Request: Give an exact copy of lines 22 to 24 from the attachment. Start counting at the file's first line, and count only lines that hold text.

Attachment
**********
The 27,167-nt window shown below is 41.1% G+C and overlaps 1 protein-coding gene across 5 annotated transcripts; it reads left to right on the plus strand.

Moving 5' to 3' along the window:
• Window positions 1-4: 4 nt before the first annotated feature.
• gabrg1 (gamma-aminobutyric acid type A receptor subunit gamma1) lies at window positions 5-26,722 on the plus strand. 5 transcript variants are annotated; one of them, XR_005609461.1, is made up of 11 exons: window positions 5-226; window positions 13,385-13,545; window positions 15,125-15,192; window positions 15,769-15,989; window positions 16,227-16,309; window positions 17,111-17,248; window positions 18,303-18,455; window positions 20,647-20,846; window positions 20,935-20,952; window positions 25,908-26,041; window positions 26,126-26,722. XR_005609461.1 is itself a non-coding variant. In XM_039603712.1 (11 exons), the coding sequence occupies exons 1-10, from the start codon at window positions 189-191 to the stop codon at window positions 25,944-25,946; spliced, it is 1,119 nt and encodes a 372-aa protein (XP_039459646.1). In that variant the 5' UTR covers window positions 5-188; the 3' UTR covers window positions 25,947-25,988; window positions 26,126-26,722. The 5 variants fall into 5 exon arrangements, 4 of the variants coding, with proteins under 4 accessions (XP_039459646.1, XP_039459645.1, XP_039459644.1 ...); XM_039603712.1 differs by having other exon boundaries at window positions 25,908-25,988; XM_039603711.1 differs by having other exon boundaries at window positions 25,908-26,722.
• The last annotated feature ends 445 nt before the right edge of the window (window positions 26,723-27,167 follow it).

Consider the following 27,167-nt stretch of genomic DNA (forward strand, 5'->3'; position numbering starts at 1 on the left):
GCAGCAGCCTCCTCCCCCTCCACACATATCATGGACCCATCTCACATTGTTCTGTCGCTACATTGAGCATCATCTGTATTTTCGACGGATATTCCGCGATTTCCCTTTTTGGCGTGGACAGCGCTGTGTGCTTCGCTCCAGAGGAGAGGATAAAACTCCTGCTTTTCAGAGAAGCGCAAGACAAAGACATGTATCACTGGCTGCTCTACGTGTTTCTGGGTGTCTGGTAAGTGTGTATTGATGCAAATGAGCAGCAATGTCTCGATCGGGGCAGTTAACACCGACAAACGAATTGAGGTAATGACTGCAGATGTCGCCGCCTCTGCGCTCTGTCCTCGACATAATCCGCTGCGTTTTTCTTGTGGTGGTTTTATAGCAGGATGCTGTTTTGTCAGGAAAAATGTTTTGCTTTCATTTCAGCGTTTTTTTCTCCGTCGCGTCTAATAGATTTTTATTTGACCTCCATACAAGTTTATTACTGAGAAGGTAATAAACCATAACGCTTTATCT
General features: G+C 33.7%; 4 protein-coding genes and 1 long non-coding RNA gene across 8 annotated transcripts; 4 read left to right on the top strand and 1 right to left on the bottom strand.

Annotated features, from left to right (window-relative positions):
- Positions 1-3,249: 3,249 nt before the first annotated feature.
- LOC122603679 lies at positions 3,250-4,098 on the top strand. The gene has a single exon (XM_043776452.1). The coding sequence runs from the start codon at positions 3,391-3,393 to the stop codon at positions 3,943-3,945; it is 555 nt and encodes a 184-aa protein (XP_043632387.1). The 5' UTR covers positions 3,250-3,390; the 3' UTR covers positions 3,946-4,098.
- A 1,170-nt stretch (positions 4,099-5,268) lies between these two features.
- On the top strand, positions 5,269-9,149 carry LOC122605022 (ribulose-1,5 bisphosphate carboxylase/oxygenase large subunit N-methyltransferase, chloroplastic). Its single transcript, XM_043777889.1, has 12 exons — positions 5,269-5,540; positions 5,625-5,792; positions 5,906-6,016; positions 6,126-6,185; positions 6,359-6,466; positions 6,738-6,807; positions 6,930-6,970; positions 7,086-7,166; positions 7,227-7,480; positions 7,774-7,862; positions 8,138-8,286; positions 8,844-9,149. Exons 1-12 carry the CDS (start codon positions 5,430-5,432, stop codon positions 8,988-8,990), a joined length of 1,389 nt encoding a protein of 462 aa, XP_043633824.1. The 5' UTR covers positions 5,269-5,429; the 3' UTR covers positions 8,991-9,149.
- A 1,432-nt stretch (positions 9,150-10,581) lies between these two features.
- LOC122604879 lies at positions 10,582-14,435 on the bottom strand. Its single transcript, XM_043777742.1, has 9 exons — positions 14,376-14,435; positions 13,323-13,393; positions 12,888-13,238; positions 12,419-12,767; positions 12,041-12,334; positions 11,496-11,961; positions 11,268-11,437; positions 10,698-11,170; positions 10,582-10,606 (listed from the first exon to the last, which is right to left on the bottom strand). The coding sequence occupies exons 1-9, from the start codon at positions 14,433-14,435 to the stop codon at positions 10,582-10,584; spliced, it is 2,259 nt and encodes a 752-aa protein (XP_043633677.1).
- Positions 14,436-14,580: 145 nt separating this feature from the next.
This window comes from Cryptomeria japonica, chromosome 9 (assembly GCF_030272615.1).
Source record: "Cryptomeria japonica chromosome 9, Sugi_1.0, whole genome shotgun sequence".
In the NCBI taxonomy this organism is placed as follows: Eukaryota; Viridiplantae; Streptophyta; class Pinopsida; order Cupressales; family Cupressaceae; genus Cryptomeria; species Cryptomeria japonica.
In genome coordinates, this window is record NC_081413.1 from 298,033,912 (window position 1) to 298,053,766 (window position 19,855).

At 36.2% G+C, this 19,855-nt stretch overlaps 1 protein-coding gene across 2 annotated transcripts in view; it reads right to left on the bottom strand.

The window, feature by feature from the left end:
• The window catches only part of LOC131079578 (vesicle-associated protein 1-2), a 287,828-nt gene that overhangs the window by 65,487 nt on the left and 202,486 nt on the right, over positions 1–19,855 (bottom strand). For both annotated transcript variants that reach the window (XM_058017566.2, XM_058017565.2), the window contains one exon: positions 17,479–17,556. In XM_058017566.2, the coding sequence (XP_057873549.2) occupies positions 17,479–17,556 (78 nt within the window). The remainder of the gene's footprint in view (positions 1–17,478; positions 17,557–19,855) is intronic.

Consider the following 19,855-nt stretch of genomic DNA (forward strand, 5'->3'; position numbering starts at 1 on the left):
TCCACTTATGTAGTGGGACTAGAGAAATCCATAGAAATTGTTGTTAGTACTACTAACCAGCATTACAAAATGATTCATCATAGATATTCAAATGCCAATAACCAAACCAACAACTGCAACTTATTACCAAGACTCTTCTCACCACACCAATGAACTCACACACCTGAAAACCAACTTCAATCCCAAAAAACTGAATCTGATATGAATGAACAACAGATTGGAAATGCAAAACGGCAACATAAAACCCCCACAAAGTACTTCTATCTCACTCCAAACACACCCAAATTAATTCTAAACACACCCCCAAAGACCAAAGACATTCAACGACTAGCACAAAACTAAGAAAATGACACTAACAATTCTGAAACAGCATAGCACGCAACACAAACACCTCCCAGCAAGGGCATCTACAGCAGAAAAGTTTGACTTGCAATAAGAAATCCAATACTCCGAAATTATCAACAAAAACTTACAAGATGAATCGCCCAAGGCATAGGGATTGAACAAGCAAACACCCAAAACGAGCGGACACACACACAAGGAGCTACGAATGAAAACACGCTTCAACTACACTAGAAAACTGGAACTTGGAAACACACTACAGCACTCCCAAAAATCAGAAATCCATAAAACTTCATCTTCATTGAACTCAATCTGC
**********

The window, feature by feature from the left end:
• The window catches only part of LOC131079578 (vesicle-associated protein 1-2), a 287,828-nt gene that overhangs the window by 65,487 nt on the left and 202,486 nt on the right, over positions 1–19,855 (bottom strand). For both annotated transcript variants that reach the window (XM_058017566.2, XM_058017565.2), the window contains one exon: positions 17,479–17,556. In XM_058017566.2, the coding sequence (XP_057873549.2) occupies positions 17,479–17,556 (78 nt within the window). The remainder of the gene's footprint in view (positions 1–17,478; positions 17,557–19,855) is intronic.

Consider the following 19,855-nt stretch of genomic DNA (forward strand, 5'->3'; position numbering starts at 1 on the left):